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Tu B’Shvat in the Anthropocene: Teshuva with the Earth

By David Krantz

15 Shvat 5776  /  Jan. 25, 2016


Traditionally, the New Year is a time for reflection and turning over a new leaf. Why should Tu B’Shvat, the New Year for Trees, a.k.a. the Jewish Earth Day, be any different? On Rosh Hashanah we think about who we’ve wronged, and we seek teshuva, which we often translate as repentance but literally means returning — i.e., to return to the state before one sinned. Perhaps, then, it is time for us to seek teshuva with the Earth. Perhaps it is time for us to turn to the Earth and return it to its former splendor.

 

For all of human history until recently, we have been living in the Holocene Era — a time with climatic conditions that have enabled us to thrive as a species over much of the planet. But at some point after the Industrial Revolution began, we reached a tipping point. And it’s become ever-more apparent that we’ve passed that point. Welcome to the Anthropocene Era, a time when we humans have become the biggest drivers of change on Earth. We’ve leveled forests and mountains, covered the land in asphalt and concrete, largely removed fish from the sea and driven countless other species to extinction. Most famously, we have altered our atmospheric chemistry so drastically as to put our own future as a species at risk. And we’ve done all this damage to our planet without even trying. Largely, we didn’t mean to be so destructive; all of our negative impacts have been side affects. But that also can be a root of hope: Imagine what we could do if, as a human society, we decided to alter our planet for good. We’ve been inadvertently designing a warmer, less hospitable climate for more than a century now. What if we designed a habitable climate and a sustainable future? What would it look like? And how can Jewish tradition help guide the way?

 

In Judaism, teshuva is a four-step process:

 

1) Recognize the problem and regret our actions. Society-wide, observers of American energy policy may note that this is the biggest obstacle to combatting climate change. How can we implement a solution if we don’t first recognize the problem? Individually, this also means recognizing our individual roles in the problem. While few of us have had a large say in environmental policy, to some extent — whether, for example, through our personal use of fossil fuels or through our voting for politicians who have refused to take significant action — we’ve all helped perpetuate the problem. Understanding the problem and our role in it is key to teshuva.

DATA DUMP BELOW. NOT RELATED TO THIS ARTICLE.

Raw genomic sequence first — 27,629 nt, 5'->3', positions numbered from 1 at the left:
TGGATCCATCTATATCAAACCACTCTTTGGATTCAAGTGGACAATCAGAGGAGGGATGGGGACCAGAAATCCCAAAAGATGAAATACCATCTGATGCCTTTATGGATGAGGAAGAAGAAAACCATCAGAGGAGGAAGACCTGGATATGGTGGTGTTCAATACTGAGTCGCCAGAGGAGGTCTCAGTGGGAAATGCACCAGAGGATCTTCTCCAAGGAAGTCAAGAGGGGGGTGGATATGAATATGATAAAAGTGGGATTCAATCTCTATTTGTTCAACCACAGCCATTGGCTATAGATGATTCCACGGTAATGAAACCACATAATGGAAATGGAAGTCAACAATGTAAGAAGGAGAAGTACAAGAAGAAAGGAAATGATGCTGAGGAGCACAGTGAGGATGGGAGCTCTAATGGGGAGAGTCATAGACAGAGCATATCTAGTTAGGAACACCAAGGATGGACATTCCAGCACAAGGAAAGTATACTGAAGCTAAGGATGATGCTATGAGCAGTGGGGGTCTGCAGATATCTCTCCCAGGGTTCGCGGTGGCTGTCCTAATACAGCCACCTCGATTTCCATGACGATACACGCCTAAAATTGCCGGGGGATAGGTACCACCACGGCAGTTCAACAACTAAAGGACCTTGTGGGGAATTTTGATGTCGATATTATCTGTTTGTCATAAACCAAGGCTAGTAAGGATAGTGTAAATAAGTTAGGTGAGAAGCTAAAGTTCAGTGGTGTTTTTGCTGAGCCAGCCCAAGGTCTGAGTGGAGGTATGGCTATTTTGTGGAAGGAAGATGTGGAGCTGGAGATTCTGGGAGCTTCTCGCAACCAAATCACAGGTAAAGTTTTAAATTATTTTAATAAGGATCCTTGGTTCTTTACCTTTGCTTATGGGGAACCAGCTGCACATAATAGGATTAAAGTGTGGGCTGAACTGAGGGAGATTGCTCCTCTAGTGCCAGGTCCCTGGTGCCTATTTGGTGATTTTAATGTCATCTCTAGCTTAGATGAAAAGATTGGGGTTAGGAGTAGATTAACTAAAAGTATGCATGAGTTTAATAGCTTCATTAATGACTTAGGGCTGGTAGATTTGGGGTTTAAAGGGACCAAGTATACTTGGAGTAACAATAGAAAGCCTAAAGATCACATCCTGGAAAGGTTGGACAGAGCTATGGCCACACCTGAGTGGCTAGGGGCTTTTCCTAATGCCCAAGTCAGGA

2) Stop the harmful action. This, of course, is easier said than done, but I didn’t say that teshuva would be easy. And, particularly in the case of fossil-fuel consumption, it will be hard for us to stop without greater societal support. So call your elected representatives and tell them: Put a price on carbon by enacting a carbon tax or a cap-and-trade system, thereby discouraging the Earth-damaging burning of fossil fuels. Fund renewable-energy research and incentivize renewable-energy adoption.

 

3) Ask for forgiveness. But how can you possibly ask the Earth for forgiveness? You can literally go outside and ask the Earth for forgiveness. But you also can ask for forgiveness from God for sullying God’s Creation, and for forgiveness from your fellow humans, because by damaging the Earth, our home, we’ve damaged ourselves.

 

4) Choose better next time. Today is the 15th day of the Shvat, and tomorrow will be the 16th. Teshuva teaches us that it’s not enough to seek repentance, to seek a return, on the New Year, but we have to continue choosing more wisely daily. Every morning when we wake we have a new opportunity to get closer to God by being better stewards of God’s Creation. Every morning we have a new chance to design a better climate for ourselves and for all the other life that calls Earth home.

 

This Tu B’Shvat, plant trees, but don’t stop there. Tu B’Shvat in the Anthropocene requires bigger actions. We need teshuva with the Earth.

 

 


 

David Krantz is the president and chairperson of Aytzim: Ecological Judaism.

 

 

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